How One Madrid Chef Is Rewriting the Rules of Fine Dining

Madrid chef David Munoz is rewriting the rules of fine dining. Photograph: Nacho Alegre/Bloomberg Pursuits

Chef David Muñoz won a third Michelin star in November for his restaurant Diverxo (Diverse) -- the only spot in Madrid that boasts this ultimate gastronomic accolade and one of the edgiest eating experiences anywhere in the world right now.

This storefront dining room in a nondescript modern building has a down-the-rabbit-hole décor that includes a flock of black-silk butterflies glued to the wall and ceiling, Bloomberg Pursuits will report in its Summer 2014 issue.

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Then there’s the menu, which dispenses with the usual florid culinary poetry in favor of bracing names such as Hannibal Lecter -- a reference to the serial killer in The Silence of the Lambs, here represented by smears of tomatillo ketchup on a white-porcelain plate with two translucent hunks of hake and a slow-cooked soft egg yolk that’s pierced when the dish is brought to the table. “It’s meant to look like there’s been a little slaughter,” Muñoz says with a grin.

Madrid’s hottest restaurant is also the only reason you’re likely to find yourself in the city’s rough-and-tumble Tetuán district, a multiethnic neighborhood of high-rise housing, discount stores and specialty groceries that could be the Spanish cousin to New York’s Flushing, Queens.

“We were surprised when we got the third Michelin star, because we’re a little different,” Muñoz, 34, says with guileless understatement. “But sometimes pigs do fly,” he adds, gesturing toward one of eight terra-cotta swine with black-feather wings that are the most obvious feature of the otherwise bare-bones dining room.

Muñoz doesn’t look the part of Spain’s next great chef when he shows up for work on a recent morning sporting a cobalt-blue Nike tracksuit, a low-rise Mohawk and a black nail through one earlobe. But it’s soon clear he means business.

Almost immediately, the Madrileño starts riffing on his passion for Asian cooking and how it inspires the tasting menus he serves at the seven-year-old Diverxo and two-year-old StreetXO, his popular counter-service-only joint on the top floor of the El Corte Inglés department store downtown. (A second StreetXO is set to open in London in July with more outposts planned for Dubai, New York and Singapore.)

“What I love about Asian cooking is that you discover new flavors with each bite. It isn’t focused on animal protein but a continually changing kaleidoscope of tastes and textures,” Muñoz says. “A perfect example is laksa [a Chinese-Malaysian spicy noodle soup]. Since it’s salty, sweet, sour, spicy, crispy and soft, you get new flavors and textures with each spoonful, but they remain parts of a whole. I try to achieve the same effect in every dish I create.”

The son of a food-mad car-insurance salesman, Muñoz became obsessed with cooking at age 11, after his parents took him to Restaurante Viridiana, where chef Abraham García was one of the first to shake up Madrid’s then-stuffy, French-oriented gastronomic scene. “Most kids are fascinated by rock stars or football players, but my idol was Abraham García,” says Muñoz, who’d wait outside the restaurant for a chance to chat with the chef and whose persistence eventually landed him a job in García’s kitchen. “I always knew I wanted to do something really different, though,” Muñoz says, so he headed to London, where he cemented his gastronomic calling during stints in the kitchens of Hakkasan, Nahm and Nobu.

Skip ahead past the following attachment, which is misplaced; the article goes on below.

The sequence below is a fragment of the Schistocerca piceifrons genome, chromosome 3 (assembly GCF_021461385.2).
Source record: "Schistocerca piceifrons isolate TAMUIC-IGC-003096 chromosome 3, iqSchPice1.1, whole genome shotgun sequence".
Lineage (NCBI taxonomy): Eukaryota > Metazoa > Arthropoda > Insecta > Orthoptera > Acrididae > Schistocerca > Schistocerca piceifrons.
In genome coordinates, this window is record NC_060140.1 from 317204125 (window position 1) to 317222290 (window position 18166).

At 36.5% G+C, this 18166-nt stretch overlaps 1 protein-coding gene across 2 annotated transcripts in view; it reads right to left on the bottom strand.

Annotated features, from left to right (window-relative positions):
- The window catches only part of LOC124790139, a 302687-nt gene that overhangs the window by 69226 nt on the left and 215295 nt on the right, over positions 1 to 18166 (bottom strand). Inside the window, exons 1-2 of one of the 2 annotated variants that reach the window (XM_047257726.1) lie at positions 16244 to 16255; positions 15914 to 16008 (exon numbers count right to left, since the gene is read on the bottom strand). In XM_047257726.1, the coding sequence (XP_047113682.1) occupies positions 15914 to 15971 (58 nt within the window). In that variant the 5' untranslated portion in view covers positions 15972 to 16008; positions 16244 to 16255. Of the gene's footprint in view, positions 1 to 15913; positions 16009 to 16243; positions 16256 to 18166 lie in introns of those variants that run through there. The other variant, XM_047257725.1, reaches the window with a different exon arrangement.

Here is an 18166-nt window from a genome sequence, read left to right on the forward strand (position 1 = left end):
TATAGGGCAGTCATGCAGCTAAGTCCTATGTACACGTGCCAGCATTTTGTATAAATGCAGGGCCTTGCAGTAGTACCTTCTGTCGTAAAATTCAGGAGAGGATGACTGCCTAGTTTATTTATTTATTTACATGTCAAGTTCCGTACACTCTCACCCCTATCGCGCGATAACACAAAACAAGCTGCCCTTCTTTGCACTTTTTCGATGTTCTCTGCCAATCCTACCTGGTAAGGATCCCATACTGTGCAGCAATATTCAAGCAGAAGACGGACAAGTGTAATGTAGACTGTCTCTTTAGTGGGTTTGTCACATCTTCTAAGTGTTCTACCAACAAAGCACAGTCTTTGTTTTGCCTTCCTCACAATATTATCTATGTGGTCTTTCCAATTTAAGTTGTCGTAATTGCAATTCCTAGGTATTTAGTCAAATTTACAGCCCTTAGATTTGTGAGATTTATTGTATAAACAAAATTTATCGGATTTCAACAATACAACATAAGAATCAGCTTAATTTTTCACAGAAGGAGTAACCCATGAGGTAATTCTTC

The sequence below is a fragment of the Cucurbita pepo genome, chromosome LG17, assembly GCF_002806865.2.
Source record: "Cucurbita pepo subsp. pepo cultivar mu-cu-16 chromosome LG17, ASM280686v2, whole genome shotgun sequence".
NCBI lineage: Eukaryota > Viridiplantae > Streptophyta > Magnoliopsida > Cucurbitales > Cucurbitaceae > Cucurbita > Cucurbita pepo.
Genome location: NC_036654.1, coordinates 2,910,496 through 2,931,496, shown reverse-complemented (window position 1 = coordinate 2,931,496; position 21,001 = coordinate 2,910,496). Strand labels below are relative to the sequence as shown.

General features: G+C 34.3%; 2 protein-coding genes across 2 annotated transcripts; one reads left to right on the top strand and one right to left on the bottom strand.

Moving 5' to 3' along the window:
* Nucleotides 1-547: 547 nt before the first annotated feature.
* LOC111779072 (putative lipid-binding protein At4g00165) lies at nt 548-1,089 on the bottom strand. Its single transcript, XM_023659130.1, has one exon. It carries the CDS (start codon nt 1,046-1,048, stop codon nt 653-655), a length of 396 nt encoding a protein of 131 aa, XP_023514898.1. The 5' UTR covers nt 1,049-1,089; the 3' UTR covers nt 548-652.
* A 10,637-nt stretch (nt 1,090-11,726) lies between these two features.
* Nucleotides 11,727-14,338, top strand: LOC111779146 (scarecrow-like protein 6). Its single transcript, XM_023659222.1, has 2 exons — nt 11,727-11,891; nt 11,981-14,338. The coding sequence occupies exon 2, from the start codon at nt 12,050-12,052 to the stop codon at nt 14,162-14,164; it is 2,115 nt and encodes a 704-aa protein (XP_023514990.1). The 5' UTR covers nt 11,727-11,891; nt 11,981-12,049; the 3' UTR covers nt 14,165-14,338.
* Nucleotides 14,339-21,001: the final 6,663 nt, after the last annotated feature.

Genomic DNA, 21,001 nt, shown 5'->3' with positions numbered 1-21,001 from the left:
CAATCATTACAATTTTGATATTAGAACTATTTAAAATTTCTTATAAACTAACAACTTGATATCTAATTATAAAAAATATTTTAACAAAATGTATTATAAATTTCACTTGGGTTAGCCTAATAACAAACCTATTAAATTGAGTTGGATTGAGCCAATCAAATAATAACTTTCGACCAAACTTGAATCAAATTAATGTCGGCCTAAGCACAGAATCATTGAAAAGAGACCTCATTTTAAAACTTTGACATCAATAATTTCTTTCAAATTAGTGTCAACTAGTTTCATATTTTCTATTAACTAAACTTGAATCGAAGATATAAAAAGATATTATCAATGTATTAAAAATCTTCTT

The real genius of Muñoz’s cooking is the way he interprets the Spanish palate through the lens of the Far East. A recent 14-course tasting-menu lunch at Diverxo winked at the idea of fusion with steamed edamame sprinkled with black-olive powder, garnished with shiso leaves and surrounded by dots of black-olive-and-citron crème. But Muñoz’s iconoclastic creativity really started to sizzle with a curried green-coconut-milk soup with tiny clams, scallops and flyingfish eggs and garnished with flash-fried whitebait and a grilled sardine brushed with jalapeño juice.

The pièce de résistance came a few dishes later with a composition as Spanish and adrenaline pumping as a charging bull: a rabbit mignon in a syrupy caramel of Iberian-ham drippings with a smoked-eel petit four.

Only once during the meal was there an element that recalled Spain’s most-famous three-star restaurant, the now-closed temple to molecular gastronomy, El Bulli: a dish of translucent Jerez-Xérès-Sherry–flavored spaghetti with Moroccan-spiced sweetbreads, black-garlic paste and a yuzu granita. An homage to master chef Ferran Adrià? Munoz shrugs. “There are lots of ways to be avant-garde, but I don’t do molecular cooking,” he says. “Diverxo is for people who love to eat.”

To contact the writer responsible for this story: Alexander Lobrano at, @AlecLobrano

To contact the editor responsible for this story: Ted Moncreiff at

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